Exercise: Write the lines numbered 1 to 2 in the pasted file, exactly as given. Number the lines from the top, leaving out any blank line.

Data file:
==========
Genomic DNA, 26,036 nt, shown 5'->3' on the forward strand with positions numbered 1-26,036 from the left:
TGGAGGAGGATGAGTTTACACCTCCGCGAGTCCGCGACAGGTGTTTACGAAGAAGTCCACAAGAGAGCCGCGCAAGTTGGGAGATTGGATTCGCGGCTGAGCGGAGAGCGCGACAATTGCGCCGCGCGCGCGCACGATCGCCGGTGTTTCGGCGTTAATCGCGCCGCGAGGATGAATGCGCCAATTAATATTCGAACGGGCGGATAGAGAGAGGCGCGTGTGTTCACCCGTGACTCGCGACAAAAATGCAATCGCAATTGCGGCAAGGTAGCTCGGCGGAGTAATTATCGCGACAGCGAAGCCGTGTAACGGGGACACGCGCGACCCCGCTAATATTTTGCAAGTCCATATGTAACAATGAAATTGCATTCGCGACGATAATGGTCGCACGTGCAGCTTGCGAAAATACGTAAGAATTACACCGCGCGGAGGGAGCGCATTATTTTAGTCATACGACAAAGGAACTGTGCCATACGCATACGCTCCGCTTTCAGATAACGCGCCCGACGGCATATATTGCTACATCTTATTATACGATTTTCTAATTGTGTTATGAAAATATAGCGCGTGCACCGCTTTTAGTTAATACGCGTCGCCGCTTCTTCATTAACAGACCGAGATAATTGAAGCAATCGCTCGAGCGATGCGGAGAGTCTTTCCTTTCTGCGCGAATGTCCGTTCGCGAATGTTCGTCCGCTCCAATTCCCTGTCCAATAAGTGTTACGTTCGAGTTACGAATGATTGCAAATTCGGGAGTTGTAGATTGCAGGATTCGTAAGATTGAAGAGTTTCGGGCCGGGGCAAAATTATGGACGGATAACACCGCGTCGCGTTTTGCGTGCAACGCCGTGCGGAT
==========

Genomic DNA, 26,036 nt, shown 5'->3' on the forward strand with positions numbered 1-26,036 from the left:
TGGAGGAGGATGAGTTTACACCTCCGCGAGTCCGCGACAGGTGTTTACGAAGAAGTCCACAAGAGAGCCGCGCAAGTTGGGAGATTGGATTCGCGGCTGAGCGGAGAGCGCGACAATTGCGCCGCGCGCGCGCACGATCGCCGGTGTTTCGGCGTTAATCGCGCCGCGAGGATGAATGCGCCAATTAATATTCGAACGGGCGGATAGAGAGAGGCGCGTGTGTTCACCCGTGACTCGCGACAAAAATGCAATCGCAATTGCGGCAAGGTAGCTCGGCGGAGTAATTATCGCGACAGCGAAGCCGTGTAACGGGGACACGCGCGACCCCGCTAATATTTTGCAAGTCCATATGTAACAATGAAATTGCATTCGCGACGATAATGGTCGCACGTGCAGCTTGCGAAAATACGTAAGAATTACACCGCGCGGAGGGAGCGCATTATTTTAGTCATACGACAAAGGAACTGTGCCATACGCATACGCTCCGCTTTCAGATAACGCGCCCGACGGCATATATTGCTACATCTTATTATACGATTTTCTAATTGTGTTATGAAAATATAGCGCGTGCACCGCTTTTAGTTAATACGCGTCGCCGCTTCTTCATTAACAGACCGAGATAATTGAAGCAATCGCTCGAGCGATGCGGAGAGTCTTTCCTTTCTGCGCGAATGTCCGTTCGCGAATGTTCGTCCGCTCCAATTCCCTGTCCAATAAGTGTTACGTTCGAGTTACGAATGATTGCAAATTCGGGAGTTGTAGATTGCAGGATTCGTAAGATTGAAGAGTTTCGGGCCGGGGCAAAATTATGGACGGATAACACCGCGTCGCGTTTTGCGTGCAACGCCGTGCGGAT